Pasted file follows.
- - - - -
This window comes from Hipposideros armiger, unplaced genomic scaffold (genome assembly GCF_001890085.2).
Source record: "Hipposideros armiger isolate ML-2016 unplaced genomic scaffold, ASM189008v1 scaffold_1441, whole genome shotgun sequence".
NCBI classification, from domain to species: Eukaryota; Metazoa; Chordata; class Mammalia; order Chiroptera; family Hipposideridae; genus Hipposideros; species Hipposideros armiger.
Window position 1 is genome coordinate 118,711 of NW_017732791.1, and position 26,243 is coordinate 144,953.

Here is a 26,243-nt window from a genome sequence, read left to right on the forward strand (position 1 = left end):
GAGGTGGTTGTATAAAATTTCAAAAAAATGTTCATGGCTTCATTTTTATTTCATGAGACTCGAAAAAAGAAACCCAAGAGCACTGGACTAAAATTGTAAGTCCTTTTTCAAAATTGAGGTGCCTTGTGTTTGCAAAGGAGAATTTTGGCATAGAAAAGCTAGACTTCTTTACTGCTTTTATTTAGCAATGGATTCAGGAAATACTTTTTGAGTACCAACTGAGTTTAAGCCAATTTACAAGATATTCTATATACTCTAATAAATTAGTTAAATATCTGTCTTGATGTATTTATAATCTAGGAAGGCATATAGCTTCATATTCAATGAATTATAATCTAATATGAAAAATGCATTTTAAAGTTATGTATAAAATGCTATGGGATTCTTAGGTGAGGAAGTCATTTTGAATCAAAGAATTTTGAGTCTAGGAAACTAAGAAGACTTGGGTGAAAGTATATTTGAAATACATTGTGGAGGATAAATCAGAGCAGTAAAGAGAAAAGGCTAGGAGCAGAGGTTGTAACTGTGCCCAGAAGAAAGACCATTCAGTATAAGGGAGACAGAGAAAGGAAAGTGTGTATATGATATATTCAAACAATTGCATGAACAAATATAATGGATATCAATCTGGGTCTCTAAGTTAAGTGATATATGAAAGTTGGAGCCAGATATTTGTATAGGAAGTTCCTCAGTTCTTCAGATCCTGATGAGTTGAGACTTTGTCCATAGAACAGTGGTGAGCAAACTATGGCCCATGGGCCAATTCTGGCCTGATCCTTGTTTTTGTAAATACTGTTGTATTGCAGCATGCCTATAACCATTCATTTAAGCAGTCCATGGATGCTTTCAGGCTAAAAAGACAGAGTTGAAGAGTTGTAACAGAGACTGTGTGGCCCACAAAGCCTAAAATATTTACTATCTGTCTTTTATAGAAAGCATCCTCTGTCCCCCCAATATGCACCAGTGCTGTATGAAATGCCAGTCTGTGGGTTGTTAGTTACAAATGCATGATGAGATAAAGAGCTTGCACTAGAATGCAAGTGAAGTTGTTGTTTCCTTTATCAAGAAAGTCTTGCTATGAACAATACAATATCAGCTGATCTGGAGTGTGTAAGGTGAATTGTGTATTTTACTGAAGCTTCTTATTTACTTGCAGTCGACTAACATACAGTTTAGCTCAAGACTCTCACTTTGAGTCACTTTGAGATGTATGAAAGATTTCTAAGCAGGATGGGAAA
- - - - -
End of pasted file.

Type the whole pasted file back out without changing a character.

This window comes from Hipposideros armiger, unplaced genomic scaffold (genome assembly GCF_001890085.2).
Source record: "Hipposideros armiger isolate ML-2016 unplaced genomic scaffold, ASM189008v1 scaffold_1441, whole genome shotgun sequence".
NCBI classification, from domain to species: Eukaryota; Metazoa; Chordata; class Mammalia; order Chiroptera; family Hipposideridae; genus Hipposideros; species Hipposideros armiger.
Window position 1 is genome coordinate 118,711 of NW_017732791.1, and position 26,243 is coordinate 144,953.

Here is a 26,243-nt window from a genome sequence, read left to right on the forward strand (position 1 = left end):
GAGGTGGTTGTATAAAATTTCAAAAAAATGTTCATGGCTTCATTTTTATTTCATGAGACTCGAAAAAAGAAACCCAAGAGCACTGGACTAAAATTGTAAGTCCTTTTTCAAAATTGAGGTGCCTTGTGTTTGCAAAGGAGAATTTTGGCATAGAAAAGCTAGACTTCTTTACTGCTTTTATTTAGCAATGGATTCAGGAAATACTTTTTGAGTACCAACTGAGTTTAAGCCAATTTACAAGATATTCTATATACTCTAATAAATTAGTTAAATATCTGTCTTGATGTATTTATAATCTAGGAAGGCATATAGCTTCATATTCAATGAATTATAATCTAATATGAAAAATGCATTTTAAAGTTATGTATAAAATGCTATGGGATTCTTAGGTGAGGAAGTCATTTTGAATCAAAGAATTTTGAGTCTAGGAAACTAAGAAGACTTGGGTGAAAGTATATTTGAAATACATTGTGGAGGATAAATCAGAGCAGTAAAGAGAAAAGGCTAGGAGCAGAGGTTGTAACTGTGCCCAGAAGAAAGACCATTCAGTATAAGGGAGACAGAGAAAGGAAAGTGTGTATATGATATATTCAAACAATTGCATGAACAAATATAATGGATATCAATCTGGGTCTCTAAGTTAAGTGATATATGAAAGTTGGAGCCAGATATTTGTATAGGAAGTTCCTCAGTTCTTCAGATCCTGATGAGTTGAGACTTTGTCCATAGAACAGTGGTGAGCAAACTATGGCCCATGGGCCAATTCTGGCCTGATCCTTGTTTTTGTAAATACTGTTGTATTGCAGCATGCCTATAACCATTCATTTAAGCAGTCCATGGATGCTTTCAGGCTAAAAAGACAGAGTTGAAGAGTTGTAACAGAGACTGTGTGGCCCACAAAGCCTAAAATATTTACTATCTGTCTTTTATAGAAAGCATCCTCTGTCCCCCCAATATGCACCAGTGCTGTATGAAATGCCAGTCTGTGGGTTGTTAGTTACAAATGCATGATGAGATAAAGAGCTTGCACTAGAATGCAAGTGAAGTTGTTGTTTCCTTTATCAAGAAAGTCTTGCTATGAACAATACAATATCAGCTGATCTGGAGTGTGTAAGGTGAATTGTGTATTTTACTGAAGCTTCTTATTTACTTGCAGTCGACTAACATACAGTTTAGCTCAAGACTCTCACTTTGAGTCACTTTGAGATGTATGAAAGATTTCTAAGCAGGATGGGAAA